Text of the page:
The Navy Federal Credit Union has effective TV commercials, but it has been ordered to halt illegal and misleading practices.
Columnist

The television commercials for Navy Federal Credit Union are so effective and sincere, you’d never know it’s an operation marked by mendacity, sham and deceit.

Before you get suckered in by the spot with the cute little Pomeranian kissing the big gruff Marine, find out why the Consumer Financial Protection Bureau (CFPB) ordered Navy Federal to pay its victims $23 million and a $5.5 million penalty for shady debt collection activities.

In a consent order issued Tuesday, CFPB presented a litany of offenses by Navy Federal, including violating the law by blocking debit cards, ATM machines and online accounts, and making empty threats to contact clients’ military superiors about overdue debts. The credit union also intimidated customers with false threats to garnish wages.

The only thing worse than an empty threat is a real one. But empty threats can take a toll, too, generating tension, stress and fear. Not all the threats were bogus, however. The credit union disabled electronic access for about 700,000 accounts after customers fell behind on credit payments.

Navy Federal, based in Vienna, Va., and the nation’s largest credit union with assets over $73 billion, serves members of the military, Defense Department employees and contractors, other government employees assigned to the department, and their immediate families.

Rather than following the “honest performance of duties” promised in Navy Federal’s code of ethics, the credit union repeatedly deceived its members about punitive actions they might suffer if they failed to make payments between January 2013 and July 2015.

“Navy Federal Credit Union misled its members about its debt collection practices and froze consumers out from their own accounts,” CFPB Director Richard Cordray said in a news release. “Financial institutions have a right to collect money that is due to them, but they must comply with federal laws as they do so.”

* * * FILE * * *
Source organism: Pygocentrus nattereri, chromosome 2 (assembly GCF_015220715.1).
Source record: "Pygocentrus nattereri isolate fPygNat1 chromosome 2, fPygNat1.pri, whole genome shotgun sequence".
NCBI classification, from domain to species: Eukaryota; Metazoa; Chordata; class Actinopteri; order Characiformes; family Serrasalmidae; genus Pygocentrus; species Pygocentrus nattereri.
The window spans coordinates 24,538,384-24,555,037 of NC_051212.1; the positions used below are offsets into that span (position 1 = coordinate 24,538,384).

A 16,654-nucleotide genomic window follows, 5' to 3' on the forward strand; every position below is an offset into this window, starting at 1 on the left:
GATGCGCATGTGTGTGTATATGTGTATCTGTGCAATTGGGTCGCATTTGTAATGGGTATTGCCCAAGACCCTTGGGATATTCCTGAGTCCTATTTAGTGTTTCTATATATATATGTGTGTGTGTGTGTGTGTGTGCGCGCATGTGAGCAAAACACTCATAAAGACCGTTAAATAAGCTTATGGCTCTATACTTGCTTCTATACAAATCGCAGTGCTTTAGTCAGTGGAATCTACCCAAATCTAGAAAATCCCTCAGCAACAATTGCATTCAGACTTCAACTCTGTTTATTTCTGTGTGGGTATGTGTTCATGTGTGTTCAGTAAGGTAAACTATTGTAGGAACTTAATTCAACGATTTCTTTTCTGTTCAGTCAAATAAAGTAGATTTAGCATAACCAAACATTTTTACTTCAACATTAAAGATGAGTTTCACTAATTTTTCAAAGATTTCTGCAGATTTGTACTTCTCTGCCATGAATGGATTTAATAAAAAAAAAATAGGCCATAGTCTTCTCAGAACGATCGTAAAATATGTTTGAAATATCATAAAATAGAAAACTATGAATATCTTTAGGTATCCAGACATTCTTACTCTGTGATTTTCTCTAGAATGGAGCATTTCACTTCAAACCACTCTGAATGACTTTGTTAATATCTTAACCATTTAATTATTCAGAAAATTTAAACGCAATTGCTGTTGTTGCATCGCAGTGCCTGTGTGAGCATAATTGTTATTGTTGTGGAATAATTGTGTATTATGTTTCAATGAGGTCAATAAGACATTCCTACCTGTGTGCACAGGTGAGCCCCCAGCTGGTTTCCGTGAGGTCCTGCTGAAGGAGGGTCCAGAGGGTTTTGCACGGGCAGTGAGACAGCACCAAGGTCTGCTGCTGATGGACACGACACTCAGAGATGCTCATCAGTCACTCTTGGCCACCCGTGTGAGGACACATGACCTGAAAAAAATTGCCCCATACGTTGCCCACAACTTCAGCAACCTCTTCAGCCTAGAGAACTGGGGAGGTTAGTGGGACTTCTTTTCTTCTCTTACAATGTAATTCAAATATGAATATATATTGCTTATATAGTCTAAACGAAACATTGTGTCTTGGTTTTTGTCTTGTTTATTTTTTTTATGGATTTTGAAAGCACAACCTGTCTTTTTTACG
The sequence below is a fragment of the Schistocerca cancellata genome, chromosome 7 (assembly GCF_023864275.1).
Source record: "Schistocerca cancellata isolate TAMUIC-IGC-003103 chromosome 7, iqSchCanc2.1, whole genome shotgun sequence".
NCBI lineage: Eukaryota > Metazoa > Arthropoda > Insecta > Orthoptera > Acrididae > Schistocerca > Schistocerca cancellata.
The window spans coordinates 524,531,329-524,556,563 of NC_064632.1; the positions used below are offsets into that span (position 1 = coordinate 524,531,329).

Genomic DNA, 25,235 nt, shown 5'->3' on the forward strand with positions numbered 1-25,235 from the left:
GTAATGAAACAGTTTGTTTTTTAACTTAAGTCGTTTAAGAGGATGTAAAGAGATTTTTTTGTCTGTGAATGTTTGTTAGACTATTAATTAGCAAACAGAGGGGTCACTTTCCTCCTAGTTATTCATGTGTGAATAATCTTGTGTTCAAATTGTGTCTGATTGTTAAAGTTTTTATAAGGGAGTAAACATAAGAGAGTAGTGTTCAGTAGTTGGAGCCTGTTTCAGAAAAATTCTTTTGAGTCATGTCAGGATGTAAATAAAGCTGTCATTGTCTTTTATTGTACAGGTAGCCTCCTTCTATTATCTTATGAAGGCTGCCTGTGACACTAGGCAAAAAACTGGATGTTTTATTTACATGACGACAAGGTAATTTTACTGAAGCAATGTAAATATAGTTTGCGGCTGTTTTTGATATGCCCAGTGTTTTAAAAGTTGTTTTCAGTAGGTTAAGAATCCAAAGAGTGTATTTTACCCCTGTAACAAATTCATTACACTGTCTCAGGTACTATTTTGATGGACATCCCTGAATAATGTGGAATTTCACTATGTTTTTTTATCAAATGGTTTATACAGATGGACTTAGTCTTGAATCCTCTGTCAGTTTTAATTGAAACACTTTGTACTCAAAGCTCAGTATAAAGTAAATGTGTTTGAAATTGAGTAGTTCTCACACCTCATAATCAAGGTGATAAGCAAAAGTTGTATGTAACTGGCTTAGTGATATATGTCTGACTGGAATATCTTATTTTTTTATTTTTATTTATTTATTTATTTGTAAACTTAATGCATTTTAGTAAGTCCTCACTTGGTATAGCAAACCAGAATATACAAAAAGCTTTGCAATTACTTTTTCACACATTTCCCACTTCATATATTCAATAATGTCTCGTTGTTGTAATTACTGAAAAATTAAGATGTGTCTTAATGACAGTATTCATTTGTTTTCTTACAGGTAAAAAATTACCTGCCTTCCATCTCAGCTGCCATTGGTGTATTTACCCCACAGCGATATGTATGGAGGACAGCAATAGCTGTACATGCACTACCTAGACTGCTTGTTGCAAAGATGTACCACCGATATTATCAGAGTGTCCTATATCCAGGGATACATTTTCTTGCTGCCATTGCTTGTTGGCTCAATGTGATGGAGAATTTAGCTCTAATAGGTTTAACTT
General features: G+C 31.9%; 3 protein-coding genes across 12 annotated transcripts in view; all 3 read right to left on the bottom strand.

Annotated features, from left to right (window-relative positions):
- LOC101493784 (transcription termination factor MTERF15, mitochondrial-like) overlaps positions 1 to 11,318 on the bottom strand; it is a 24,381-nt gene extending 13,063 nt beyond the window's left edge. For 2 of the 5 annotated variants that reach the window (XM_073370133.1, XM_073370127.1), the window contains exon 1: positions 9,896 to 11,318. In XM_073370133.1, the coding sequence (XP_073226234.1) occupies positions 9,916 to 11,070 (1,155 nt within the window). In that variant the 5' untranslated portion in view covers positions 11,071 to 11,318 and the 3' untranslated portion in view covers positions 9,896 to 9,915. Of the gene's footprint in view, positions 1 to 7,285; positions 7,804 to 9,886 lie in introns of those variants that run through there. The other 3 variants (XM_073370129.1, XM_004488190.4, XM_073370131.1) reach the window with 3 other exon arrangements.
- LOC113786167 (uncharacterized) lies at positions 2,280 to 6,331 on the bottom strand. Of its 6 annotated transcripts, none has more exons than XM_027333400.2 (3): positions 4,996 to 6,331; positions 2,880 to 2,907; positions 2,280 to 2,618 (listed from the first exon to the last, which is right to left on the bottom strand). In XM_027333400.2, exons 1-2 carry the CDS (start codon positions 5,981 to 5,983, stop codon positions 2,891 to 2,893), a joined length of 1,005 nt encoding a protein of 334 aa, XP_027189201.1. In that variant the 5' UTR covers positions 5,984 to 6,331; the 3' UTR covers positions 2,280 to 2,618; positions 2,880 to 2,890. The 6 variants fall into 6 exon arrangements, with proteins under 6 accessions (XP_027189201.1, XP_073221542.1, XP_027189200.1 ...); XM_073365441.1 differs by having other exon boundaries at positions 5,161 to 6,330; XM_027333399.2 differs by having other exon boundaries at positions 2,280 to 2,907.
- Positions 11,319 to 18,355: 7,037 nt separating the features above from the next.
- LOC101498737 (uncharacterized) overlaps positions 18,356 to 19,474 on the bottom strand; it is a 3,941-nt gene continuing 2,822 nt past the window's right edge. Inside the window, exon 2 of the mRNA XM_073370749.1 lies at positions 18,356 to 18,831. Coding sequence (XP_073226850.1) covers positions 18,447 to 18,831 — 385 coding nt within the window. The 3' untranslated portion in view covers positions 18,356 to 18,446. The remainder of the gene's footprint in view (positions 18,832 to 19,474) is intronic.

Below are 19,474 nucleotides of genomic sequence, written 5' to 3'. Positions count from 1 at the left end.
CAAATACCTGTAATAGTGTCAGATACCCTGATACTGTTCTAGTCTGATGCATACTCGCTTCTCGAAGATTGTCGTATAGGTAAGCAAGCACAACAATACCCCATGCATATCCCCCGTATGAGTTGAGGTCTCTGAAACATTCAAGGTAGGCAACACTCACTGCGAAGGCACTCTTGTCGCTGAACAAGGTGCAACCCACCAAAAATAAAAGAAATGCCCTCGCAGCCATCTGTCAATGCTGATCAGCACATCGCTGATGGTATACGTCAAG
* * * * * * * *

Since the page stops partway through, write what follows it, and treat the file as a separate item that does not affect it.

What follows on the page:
In response to the order, Navy Federal issued a self-serving news release that largely ignored the CFPB findings. “We have a long history of helping members when they are making the effort to pay back their loans, and we will continue to do so,” it said. “Where our Collections practices have come up short in the Consumer Financial Protection Bureau’s estimation, we have made all the necessary changes.”

Navy Federal did not admit wrongdoing in that statement, nor in its signed agreement with CFPB. But in the document signed by Cutler Dawson, Navy Federal’s president and chief executive, the credit union agreed “that the facts described in Section IV of the Consent Order will be taken as true.”

Among the 79 findings in that section, CFPB said Navy Federal:

  • Presented “deceptive representations to hundreds of thousands of consumers.”
  • Used letters “that were likely to mislead reasonable consumers.”
  • Sent letters that “constitute deceptive acts or practices in violation” of the law.
  • “Made statements that were likely to mislead consumers over the telephone.”

No credit union executive or staff member was punished for the many transgressions or even tutored on proper conduct, according to the order. It said Navy Federal “lacks documentation that any employees were disciplined, reprimanded, or subject to additional training.”

CFPB does not conduct criminal investigations or prosecute criminal charges, but it can refer matters to law enforcement officials. The bureau would not say if that was done in this case.

CFPB, however, can compel enforcement actions, such as the $23 million it ordered “in compensation to consumers who received threatening letters.” About 200,000 people will split that money. “In addition, all consumers who received the letter threatening to contact their commanding officer will receive at least $1,000 in compensation,” the bureau said.

Meanwhile, the same day that the CFPB’s order was released, a federal appeals court ruled the agency’s structure is unconstitutional, but did not order operations to cease.

CFBP told Navy Federal to halt “any misleading, false, or unsubstantiated threats to contact a consumer’s commanding officer, threats to initiate legal action, or misrepresentations about the credit consequences of falling behind on a Navy Federal Credit Union loan,” according to the CFPB news release.

The credit union also was told it “cannot block its members from accessing all their accounts if they are delinquent on one or more accounts.”

Despite the long list of offenses presented by CFPB, the credit union’s statement said “Navy Federal Credit Union has been nationally recognized for its exceptional service to members. We remain steadfastly focused on upholding our standards of service excellence and the trust of our membership.”

That reputation and trust are severely damaged now.

Read more:

[Federal appeals court rules the structure of CFPB is unconstitutional]

[Consumer Financial Protection Bureau wants to give David a bigger stone to sling at Goliath]

[Military members have twice the bill collector complaints]